Hudson Joshua Creighton Allison was born in Chesterville, Ontario, Canada on 9 December 1881, the son of Jesse Rose Allison and Pheobe Johnston. He had three siblings: Margaret born on 9 April 1876, George born on 16 October, 1879 and William "percy" born on 21 March 1887.
Slender and saturnine, with a good head for figures he was imbued with the Protestant work ethic. Nicknamed "Hud", he worked for a time as a clerk in Chester Casselman's General Store in Chesterville, but at the age of 19, his uncle, George "Frank" Johnston, hired him to head the junior division of the brokerage firm in Montreal he had started with John Wilson McConnell, who would later buy the Montreal Star newspaper. The three men were members of Montreal's so called "Methodist Mafia", upstarts in Canadian financial circles. Allison was sent to Buffalo to learn shorthand, worked as an insurance agent for his uncle at the New York Life Insurance company, then was sent to Winnipeg where he opened an office.
During one of his frequent train trips back to Montreal he met Bess Waldo Daniels, the young but matronly daughter of an Irish American factory clerk, originally from Massachusetts. They were married in Milwaukee on his 26th birthday (9 December 1907); Bess had just turned 21.
The Allisons were devout Methodists - they taught Sunday school, Bible Classes, and Hudson often served as a lay preacher. Their daughter, Helen Loraine was born 5 June 1909, and their son, Hudson Trevor on 7 May 1911. The same year they began the Allison Stock Farm near Winchester, Ontario, and built a new house in Westmount, Quebec.
Mr. Allison was on the board of the British Lumber Corporation, and sailed to England for a directors' meeting. While there, they had Trevor baptized at Epworth in the church where Methodist Founder John Wesley had preached. They took a side trip to the Scottish Highlands where Hudson bought two dozen Clydesdales and Hackney Stallions and mares for the stock farm. At the same time, they picked up furniture and recruited household staff for their two residences - George Swane was hired as a chauffeur, Mildred Brown as a cook, Alice Cleaver as a nursemaid for Trevor and Sarah Daniels as a Lady's maid for Bess.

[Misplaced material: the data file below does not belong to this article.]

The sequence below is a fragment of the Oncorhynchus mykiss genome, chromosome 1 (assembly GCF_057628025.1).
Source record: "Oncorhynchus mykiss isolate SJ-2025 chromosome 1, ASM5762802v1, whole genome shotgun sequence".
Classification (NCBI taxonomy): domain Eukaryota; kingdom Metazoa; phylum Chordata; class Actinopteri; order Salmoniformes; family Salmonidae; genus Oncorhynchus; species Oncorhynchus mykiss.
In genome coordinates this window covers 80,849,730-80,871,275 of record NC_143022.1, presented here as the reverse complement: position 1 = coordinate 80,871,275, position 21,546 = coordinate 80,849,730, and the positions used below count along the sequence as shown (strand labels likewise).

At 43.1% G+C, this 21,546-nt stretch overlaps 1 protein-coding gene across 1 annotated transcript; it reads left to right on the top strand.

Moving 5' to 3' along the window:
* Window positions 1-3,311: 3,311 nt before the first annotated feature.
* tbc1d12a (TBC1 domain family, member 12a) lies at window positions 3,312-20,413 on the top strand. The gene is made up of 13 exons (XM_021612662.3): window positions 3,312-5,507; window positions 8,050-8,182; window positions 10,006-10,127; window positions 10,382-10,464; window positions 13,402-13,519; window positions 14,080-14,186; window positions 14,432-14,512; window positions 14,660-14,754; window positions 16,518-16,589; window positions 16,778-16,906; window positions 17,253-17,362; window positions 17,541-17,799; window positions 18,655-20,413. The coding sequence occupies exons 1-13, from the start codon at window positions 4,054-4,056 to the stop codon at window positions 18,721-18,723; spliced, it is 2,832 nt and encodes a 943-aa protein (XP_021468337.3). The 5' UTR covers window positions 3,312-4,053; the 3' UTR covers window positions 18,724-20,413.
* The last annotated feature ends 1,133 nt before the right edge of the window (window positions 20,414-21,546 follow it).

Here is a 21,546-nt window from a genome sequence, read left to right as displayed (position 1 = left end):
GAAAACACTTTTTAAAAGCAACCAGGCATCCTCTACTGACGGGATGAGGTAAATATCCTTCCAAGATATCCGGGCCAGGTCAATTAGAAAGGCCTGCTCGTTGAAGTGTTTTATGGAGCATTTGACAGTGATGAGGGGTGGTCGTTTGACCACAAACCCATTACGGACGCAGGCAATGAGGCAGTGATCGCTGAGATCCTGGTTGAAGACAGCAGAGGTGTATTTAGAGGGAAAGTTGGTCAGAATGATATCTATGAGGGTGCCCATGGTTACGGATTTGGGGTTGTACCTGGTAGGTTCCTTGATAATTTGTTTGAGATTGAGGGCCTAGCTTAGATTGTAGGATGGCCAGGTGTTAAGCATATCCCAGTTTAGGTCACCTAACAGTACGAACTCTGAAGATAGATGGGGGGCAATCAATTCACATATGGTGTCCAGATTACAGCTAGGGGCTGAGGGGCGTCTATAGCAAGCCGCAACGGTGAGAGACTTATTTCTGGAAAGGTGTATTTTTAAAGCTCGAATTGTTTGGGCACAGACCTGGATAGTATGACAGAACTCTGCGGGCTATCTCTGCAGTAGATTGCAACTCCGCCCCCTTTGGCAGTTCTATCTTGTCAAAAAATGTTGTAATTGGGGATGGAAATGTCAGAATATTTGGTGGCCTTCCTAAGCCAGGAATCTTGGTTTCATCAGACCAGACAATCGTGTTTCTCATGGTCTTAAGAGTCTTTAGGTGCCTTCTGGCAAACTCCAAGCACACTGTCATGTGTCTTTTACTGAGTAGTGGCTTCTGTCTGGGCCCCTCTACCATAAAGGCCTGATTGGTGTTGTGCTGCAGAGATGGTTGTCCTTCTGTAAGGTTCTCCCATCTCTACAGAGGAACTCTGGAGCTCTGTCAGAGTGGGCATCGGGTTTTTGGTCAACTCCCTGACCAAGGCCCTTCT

Like many others, the Allisons had altered travel plans to sail back with old friends on Titanic. They paid £151 16s for three cabins on the Upper Deck C-22/24/26. (ticket number113781). Mr and Mrs Allison were in one suite, Sarah Daniels and Loraine in another and Alice Cleaver and Trevor in the third. The other household servants travelled second class.
On the last night of their lives, Hudson and Bess Allison sat down to dinner with Major Peuchen and Harry Molson; Bess brought Loraine briefly into the Jacobean dining room so she could see how pretty it was.
When the Titanic hit the iceberg, Alice Cleaver took Trevor and left with him in lifeboat 11. Bess Allison was put in a boat with Loraine, but refused to leave the ship without her baby. She dragged Loraine out of the boat and started searching for Alice and Trevor.
"Mrs Allison could have gotten away in perfect safety," Major Arthur Peuchen told the Montreal Daily Star "But somebody told her Mr Allison was in a boat being lowered on the opposite side of the deck, and with her little daughter she rushed away from the boat. Apparently she reached the other side to find that Mr Allison was not there. Meanwhile, our boat had put off."
Bess, Hudson and Loraine perished in the disaster. Only Hudson Allison's body was recovered: #135.
NO. 135. - MALE.
CLOTHING - Leather coat; blue suit; grey silk muffler.
EFFECTS - Keys; letters; photos; stock book; three pocket diaries; one C. P. Railway ticket book; two pocket books; card case; $143.00 in notes; chain with insurance medals; £15 in gold; $100.00 Thomas Cook & Sons travellers' cheque; £35 in notes; gold cuff links; diamond solitaire ring; gold stud; knife; silver tie clip; $4.40 in odd coins; traveller's ticket.
Mr Allison's body was buried in the Allison family plot in Maple Ridge cemetery near Winchester, Ont.
Funeral services for the Allison family were held at the Douglas Methodist Church in Montreal on Sunday April 21. "The pew in which Mr and Mrs Allison had attended the service of the church so often was draped in black and purple, and in the centre was a huge floral offering from the members of the congregation among whom the young couple were highly esteemed."
One month after the funeral, Hudson's brother Percy took delivery of the horses that Allison had arranged to be shipped by tramp steamer from Scotland.